Under an agreement reached as part of the state budget passed by lawmakers over the weekend, plastic bags will be banned in all New York retail stores starting next March. “You drive through urban areas in this state and you see plastic bags hanging from trees like some bizarre Christmas ornaments,” Gov. Andrew Cuomo told reporters on March 31. “You see in waterways all across this state, plastic bags.”
With the agreement, New York has become the second state to ban plastic bags (California was the first). State Sen. Todd Kaminsky, a Democrat from Long Beach who heads the Environmental Conservation Committee, sponsored the bill that banned plastic bags. “We will score a big win for our environment and our future,” he said in a social media post shortly before the budget was approved.
All Our Energy, a Point Lookout-based group that strives to educate and empower the public to support renewable energy and act on environmental issues, has led a local movement in Rockville Centre and other communities over the last year to eliminate single-use plastic bag pollution.
The group has said that nearly 12.3 million plastic bags are used annually in Rockville Centre alone, and less than 5 percent get recycled, according to conservative Environmental Protection Agency estimates. “Bag It,” a film released in 2010 that documents the impact of plastic bags and other plastic consumer materials on land ecosystems and the marine environment, has also been shown around the village to raise awareness of the issue.
More than 2,600 people and 120 merchants in Rockville Centre signed All Our Energy’s pledge asking the village to take action to curb checkout bag pollution, according to a March news release. Village spokeswoman Julie Scully has told the Herald that the Board of Trustees was waiting for a statewide law.
Under the state’s plan, counties can opt to require a 5-cent fee on paper bags — 3 cents of which would go to the state’s Environmental Protection Fund, used to expand New York’s Forest Preserve and restore historic sites. The other two cents would go to counties to purchase and hand out reusable shopping bags to residents. A spokeswoman for Nassau County Executive Laura Curran did not respond to a call for comment on whether Nassau would seek a 5-cent fee on paper sacks.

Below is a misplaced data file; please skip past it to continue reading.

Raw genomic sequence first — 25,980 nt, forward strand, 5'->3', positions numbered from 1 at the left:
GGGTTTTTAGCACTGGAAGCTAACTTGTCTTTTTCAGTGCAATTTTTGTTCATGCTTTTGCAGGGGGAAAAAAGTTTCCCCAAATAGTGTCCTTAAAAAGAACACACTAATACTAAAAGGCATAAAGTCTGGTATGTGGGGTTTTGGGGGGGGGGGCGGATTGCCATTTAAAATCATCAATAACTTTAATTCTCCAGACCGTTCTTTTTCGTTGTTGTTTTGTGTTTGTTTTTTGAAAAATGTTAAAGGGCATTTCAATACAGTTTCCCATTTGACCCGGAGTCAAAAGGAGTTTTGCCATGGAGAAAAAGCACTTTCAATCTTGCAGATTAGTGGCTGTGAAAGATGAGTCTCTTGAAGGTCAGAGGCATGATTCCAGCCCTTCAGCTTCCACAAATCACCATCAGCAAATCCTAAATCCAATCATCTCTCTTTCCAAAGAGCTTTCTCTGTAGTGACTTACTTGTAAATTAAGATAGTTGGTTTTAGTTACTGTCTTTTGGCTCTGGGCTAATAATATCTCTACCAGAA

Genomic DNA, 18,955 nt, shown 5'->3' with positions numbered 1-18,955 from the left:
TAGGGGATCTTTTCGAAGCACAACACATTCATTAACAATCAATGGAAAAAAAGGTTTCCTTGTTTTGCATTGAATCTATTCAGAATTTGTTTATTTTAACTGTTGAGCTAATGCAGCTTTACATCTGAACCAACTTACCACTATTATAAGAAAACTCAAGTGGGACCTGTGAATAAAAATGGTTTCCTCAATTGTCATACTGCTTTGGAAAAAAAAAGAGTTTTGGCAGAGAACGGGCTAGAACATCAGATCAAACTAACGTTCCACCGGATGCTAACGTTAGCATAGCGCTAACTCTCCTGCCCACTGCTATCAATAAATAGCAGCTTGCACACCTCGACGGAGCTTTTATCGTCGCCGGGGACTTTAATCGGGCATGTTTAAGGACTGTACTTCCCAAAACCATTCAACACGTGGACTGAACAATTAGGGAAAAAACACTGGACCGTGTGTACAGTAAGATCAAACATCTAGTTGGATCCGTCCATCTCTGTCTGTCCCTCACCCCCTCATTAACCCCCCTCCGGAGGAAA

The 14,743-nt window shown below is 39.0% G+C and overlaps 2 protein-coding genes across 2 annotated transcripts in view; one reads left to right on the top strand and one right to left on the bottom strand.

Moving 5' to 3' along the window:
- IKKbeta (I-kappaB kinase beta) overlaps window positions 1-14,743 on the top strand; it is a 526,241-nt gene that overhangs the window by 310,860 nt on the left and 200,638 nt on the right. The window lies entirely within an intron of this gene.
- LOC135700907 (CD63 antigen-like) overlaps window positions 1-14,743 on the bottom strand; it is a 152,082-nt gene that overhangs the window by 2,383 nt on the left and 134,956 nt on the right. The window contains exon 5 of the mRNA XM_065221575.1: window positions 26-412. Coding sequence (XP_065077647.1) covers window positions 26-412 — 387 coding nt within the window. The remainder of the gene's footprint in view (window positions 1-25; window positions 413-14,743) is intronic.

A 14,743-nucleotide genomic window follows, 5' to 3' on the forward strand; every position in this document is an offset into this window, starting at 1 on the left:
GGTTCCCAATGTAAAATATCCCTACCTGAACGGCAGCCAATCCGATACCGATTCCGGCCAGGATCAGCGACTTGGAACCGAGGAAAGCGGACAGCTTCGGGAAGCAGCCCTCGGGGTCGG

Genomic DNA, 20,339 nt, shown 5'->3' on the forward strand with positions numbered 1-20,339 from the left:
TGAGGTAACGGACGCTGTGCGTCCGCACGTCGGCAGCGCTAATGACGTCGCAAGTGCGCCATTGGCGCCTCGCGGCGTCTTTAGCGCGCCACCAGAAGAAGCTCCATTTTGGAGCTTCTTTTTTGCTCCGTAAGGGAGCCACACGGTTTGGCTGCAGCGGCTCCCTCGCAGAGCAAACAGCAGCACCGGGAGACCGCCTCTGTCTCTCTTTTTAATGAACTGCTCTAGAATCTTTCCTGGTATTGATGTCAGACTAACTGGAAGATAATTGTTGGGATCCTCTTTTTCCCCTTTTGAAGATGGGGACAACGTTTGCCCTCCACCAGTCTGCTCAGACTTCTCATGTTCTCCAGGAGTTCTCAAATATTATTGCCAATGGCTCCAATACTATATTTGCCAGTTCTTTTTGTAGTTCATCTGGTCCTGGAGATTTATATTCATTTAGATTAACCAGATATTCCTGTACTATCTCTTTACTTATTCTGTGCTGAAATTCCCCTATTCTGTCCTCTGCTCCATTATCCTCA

“We had hoped that the state would go all the way and move everybody to reusable bags, rather than just banning one kind of material,” George Povall, All Our Energy’s executive director, told the Herald on Monday. “But it’s a good step in the right direction, and we will continue to push the county to adopt the fee.”
Some municipalities have already sought to decrease the use of plastic bags in stores — Long Beach and the Village of Sea Cliff have implemented a 5-cent surcharge on the bags. In Long Beach, there has been a 75 percent reduction in the use of plastic bags in major supermarkets. Suffolk County also has a fee on plastic and paper bags.
Nassau County Legislator Debra Mulé, a Democrat from Freeport, had sought the same fee countywide, but the Republican majority blocked a vote on her legislation. Following the announcement that plastic bags would be banned statewide, Mulé said she would be dropping her bill.
“I’m happy there’s a ban on plastic bags — it’s great,” she said. Like other environmentalists, though, Mulé said she was disappointed the fee on paper bags would not be mandatory. “I’m unhappy paper bags are not addressed specifically by the state because they have their own effect on the environment,” she said. “I have to study the state’s bill further, but I’m going to propose legislation that will put a fee on paper bags like in Suffolk County.”
Povall said he and others are waiting to see how the state law will be finalized, noting that when other places have banned single-use plastic bags, retailers use a thicker plastic bag, which they consider reusable.
“The state needs to be a lot more clear of what they’re talking about — what a reusable bag is, what a plastic bag is and what everything else would be,” he said, adding that his goal is to eliminate checkout bag pollution of all kinds. “Whatever they’re going to use now, they’re still going to end up having to be dealt with. But reusable bags are pretty easy.”